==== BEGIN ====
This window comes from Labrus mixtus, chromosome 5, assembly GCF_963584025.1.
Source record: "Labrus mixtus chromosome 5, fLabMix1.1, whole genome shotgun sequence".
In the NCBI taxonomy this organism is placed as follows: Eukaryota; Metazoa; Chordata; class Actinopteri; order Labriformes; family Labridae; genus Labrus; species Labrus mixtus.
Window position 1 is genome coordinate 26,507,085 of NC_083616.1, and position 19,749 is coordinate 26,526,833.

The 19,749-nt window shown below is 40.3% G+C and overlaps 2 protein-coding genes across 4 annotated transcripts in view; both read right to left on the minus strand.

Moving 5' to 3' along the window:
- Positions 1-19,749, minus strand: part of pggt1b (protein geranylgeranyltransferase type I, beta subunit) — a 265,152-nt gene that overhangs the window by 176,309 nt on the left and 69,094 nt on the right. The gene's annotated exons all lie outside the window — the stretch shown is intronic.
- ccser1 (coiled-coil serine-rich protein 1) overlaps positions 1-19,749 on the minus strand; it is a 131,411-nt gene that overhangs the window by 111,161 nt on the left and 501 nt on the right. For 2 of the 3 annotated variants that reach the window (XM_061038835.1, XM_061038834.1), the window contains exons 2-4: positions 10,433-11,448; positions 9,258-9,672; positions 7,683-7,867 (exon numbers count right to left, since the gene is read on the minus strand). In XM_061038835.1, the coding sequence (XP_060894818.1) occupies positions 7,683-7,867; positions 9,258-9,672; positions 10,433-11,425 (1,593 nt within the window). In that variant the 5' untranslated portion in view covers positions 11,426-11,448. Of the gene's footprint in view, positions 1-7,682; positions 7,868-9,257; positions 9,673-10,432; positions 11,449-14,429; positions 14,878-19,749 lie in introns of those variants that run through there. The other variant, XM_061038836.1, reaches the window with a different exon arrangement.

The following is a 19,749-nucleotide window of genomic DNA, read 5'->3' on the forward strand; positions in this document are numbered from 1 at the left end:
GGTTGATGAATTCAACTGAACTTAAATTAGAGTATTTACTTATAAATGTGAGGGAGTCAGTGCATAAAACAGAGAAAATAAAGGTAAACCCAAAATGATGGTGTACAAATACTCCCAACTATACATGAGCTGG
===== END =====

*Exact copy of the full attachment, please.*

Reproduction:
This window comes from Labrus mixtus, chromosome 5, assembly GCF_963584025.1.
Source record: "Labrus mixtus chromosome 5, fLabMix1.1, whole genome shotgun sequence".
In the NCBI taxonomy this organism is placed as follows: Eukaryota; Metazoa; Chordata; class Actinopteri; order Labriformes; family Labridae; genus Labrus; species Labrus mixtus.
Window position 1 is genome coordinate 26,507,085 of NC_083616.1, and position 19,749 is coordinate 26,526,833.

The 19,749-nt window shown below is 40.3% G+C and overlaps 2 protein-coding genes across 4 annotated transcripts in view; both read right to left on the minus strand.

Moving 5' to 3' along the window:
- Positions 1-19,749, minus strand: part of pggt1b (protein geranylgeranyltransferase type I, beta subunit) — a 265,152-nt gene that overhangs the window by 176,309 nt on the left and 69,094 nt on the right. The gene's annotated exons all lie outside the window — the stretch shown is intronic.
- ccser1 (coiled-coil serine-rich protein 1) overlaps positions 1-19,749 on the minus strand; it is a 131,411-nt gene that overhangs the window by 111,161 nt on the left and 501 nt on the right. For 2 of the 3 annotated variants that reach the window (XM_061038835.1, XM_061038834.1), the window contains exons 2-4: positions 10,433-11,448; positions 9,258-9,672; positions 7,683-7,867 (exon numbers count right to left, since the gene is read on the minus strand). In XM_061038835.1, the coding sequence (XP_060894818.1) occupies positions 7,683-7,867; positions 9,258-9,672; positions 10,433-11,425 (1,593 nt within the window). In that variant the 5' untranslated portion in view covers positions 11,426-11,448. Of the gene's footprint in view, positions 1-7,682; positions 7,868-9,257; positions 9,673-10,432; positions 11,449-14,429; positions 14,878-19,749 lie in introns of those variants that run through there. The other variant, XM_061038836.1, reaches the window with a different exon arrangement.

The following is a 19,749-nucleotide window of genomic DNA, read 5'->3' on the forward strand; positions in this document are numbered from 1 at the left end:
GGTTGATGAATTCAACTGAACTTAAATTAGAGTATTTACTTATAAATGTGAGGGAGTCAGTGCATAAAACAGAGAAAATAAAGGTAAACCCAAAATGATGGTGTACAAATACTCCCAACTATACATGAGCTGG